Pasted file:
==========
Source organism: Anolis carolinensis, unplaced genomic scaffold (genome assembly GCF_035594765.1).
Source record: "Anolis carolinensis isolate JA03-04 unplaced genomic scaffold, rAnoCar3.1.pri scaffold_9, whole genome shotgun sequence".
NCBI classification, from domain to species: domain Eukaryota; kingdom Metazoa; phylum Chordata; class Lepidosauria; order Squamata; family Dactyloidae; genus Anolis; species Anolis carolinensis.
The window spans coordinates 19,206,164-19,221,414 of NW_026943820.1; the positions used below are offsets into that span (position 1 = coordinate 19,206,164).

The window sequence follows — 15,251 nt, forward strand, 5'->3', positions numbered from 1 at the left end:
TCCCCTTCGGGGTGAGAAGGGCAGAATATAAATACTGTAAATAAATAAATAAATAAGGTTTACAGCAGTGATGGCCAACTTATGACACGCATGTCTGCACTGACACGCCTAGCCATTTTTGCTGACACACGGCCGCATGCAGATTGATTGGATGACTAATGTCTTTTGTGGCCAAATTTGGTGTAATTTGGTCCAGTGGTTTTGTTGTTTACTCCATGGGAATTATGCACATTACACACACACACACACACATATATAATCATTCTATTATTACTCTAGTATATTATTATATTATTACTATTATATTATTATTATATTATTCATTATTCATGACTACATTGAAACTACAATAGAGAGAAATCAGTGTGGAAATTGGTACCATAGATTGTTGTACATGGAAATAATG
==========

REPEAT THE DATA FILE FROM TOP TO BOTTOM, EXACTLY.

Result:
Source organism: Anolis carolinensis, unplaced genomic scaffold (genome assembly GCF_035594765.1).
Source record: "Anolis carolinensis isolate JA03-04 unplaced genomic scaffold, rAnoCar3.1.pri scaffold_9, whole genome shotgun sequence".
NCBI classification, from domain to species: domain Eukaryota; kingdom Metazoa; phylum Chordata; class Lepidosauria; order Squamata; family Dactyloidae; genus Anolis; species Anolis carolinensis.
The window spans coordinates 19,206,164-19,221,414 of NW_026943820.1; the positions used below are offsets into that span (position 1 = coordinate 19,206,164).

The window sequence follows — 15,251 nt, forward strand, 5'->3', positions numbered from 1 at the left end:
TCCCCTTCGGGGTGAGAAGGGCAGAATATAAATACTGTAAATAAATAAATAAATAAGGTTTACAGCAGTGATGGCCAACTTATGACACGCATGTCTGCACTGACACGCCTAGCCATTTTTGCTGACACACGGCCGCATGCAGATTGATTGGATGACTAATGTCTTTTGTGGCCAAATTTGGTGTAATTTGGTCCAGTGGTTTTGTTGTTTACTCCATGGGAATTATGCACATTACACACACACACACACACATATATAATCATTCTATTATTACTCTAGTATATTATTATATTATTACTATTATATTATTATTATATTATTCATTATTCATGACTACATTGAAACTACAATAGAGAGAAATCAGTGTGGAAATTGGTACCATAGATTGTTGTACATGGAAATAATG